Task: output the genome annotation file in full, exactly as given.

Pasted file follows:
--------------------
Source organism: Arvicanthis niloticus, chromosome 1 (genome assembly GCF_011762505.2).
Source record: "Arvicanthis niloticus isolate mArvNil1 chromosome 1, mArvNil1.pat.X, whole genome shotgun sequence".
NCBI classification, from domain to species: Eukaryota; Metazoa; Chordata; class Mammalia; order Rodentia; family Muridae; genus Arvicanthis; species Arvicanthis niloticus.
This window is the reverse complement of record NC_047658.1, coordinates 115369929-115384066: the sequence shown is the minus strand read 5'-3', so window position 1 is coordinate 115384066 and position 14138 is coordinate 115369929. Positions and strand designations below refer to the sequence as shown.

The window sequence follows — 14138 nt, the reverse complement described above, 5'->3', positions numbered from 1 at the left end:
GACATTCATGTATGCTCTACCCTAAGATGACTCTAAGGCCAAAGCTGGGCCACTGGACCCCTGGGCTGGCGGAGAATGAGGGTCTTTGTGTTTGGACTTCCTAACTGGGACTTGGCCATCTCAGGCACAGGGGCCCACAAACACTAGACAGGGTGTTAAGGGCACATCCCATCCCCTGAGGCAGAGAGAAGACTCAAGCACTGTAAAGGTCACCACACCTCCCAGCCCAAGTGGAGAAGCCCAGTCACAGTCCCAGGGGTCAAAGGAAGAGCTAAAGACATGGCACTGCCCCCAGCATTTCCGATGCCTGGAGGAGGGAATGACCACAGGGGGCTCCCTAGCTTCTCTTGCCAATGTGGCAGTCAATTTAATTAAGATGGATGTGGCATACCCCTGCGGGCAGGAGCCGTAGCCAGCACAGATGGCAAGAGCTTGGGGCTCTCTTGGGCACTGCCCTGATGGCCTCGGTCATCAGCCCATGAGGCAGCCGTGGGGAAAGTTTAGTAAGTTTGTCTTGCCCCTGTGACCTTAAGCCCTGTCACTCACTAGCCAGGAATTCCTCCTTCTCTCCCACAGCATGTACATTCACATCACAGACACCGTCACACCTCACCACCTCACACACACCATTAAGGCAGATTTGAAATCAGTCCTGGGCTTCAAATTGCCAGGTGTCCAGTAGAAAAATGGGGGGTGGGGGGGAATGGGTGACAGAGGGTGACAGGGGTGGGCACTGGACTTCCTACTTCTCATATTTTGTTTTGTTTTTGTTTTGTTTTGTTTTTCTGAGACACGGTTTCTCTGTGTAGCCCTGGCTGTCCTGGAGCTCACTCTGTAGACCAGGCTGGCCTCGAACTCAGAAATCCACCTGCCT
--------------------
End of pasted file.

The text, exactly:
Source organism: Arvicanthis niloticus, chromosome 1 (genome assembly GCF_011762505.2).
Source record: "Arvicanthis niloticus isolate mArvNil1 chromosome 1, mArvNil1.pat.X, whole genome shotgun sequence".
NCBI classification, from domain to species: Eukaryota; Metazoa; Chordata; class Mammalia; order Rodentia; family Muridae; genus Arvicanthis; species Arvicanthis niloticus.
This window is the reverse complement of record NC_047658.1, coordinates 115369929-115384066: the sequence shown is the minus strand read 5'-3', so window position 1 is coordinate 115384066 and position 14138 is coordinate 115369929. Positions and strand designations below refer to the sequence as shown.

The window sequence follows — 14138 nt, the reverse complement described above, 5'->3', positions numbered from 1 at the left end:
GACATTCATGTATGCTCTACCCTAAGATGACTCTAAGGCCAAAGCTGGGCCACTGGACCCCTGGGCTGGCGGAGAATGAGGGTCTTTGTGTTTGGACTTCCTAACTGGGACTTGGCCATCTCAGGCACAGGGGCCCACAAACACTAGACAGGGTGTTAAGGGCACATCCCATCCCCTGAGGCAGAGAGAAGACTCAAGCACTGTAAAGGTCACCACACCTCCCAGCCCAAGTGGAGAAGCCCAGTCACAGTCCCAGGGGTCAAAGGAAGAGCTAAAGACATGGCACTGCCCCCAGCATTTCCGATGCCTGGAGGAGGGAATGACCACAGGGGGCTCCCTAGCTTCTCTTGCCAATGTGGCAGTCAATTTAATTAAGATGGATGTGGCATACCCCTGCGGGCAGGAGCCGTAGCCAGCACAGATGGCAAGAGCTTGGGGCTCTCTTGGGCACTGCCCTGATGGCCTCGGTCATCAGCCCATGAGGCAGCCGTGGGGAAAGTTTAGTAAGTTTGTCTTGCCCCTGTGACCTTAAGCCCTGTCACTCACTAGCCAGGAATTCCTCCTTCTCTCCCACAGCATGTACATTCACATCACAGACACCGTCACACCTCACCACCTCACACACACCATTAAGGCAGATTTGAAATCAGTCCTGGGCTTCAAATTGCCAGGTGTCCAGTAGAAAAATGGGGGGTGGGGGGGAATGGGTGACAGAGGGTGACAGGGGTGGGCACTGGACTTCCTACTTCTCATATTTTGTTTTGTTTTTGTTTTGTTTTGTTTTTCTGAGACACGGTTTCTCTGTGTAGCCCTGGCTGTCCTGGAGCTCACTCTGTAGACCAGGCTGGCCTCGAACTCAGAAATCCACCTGCCT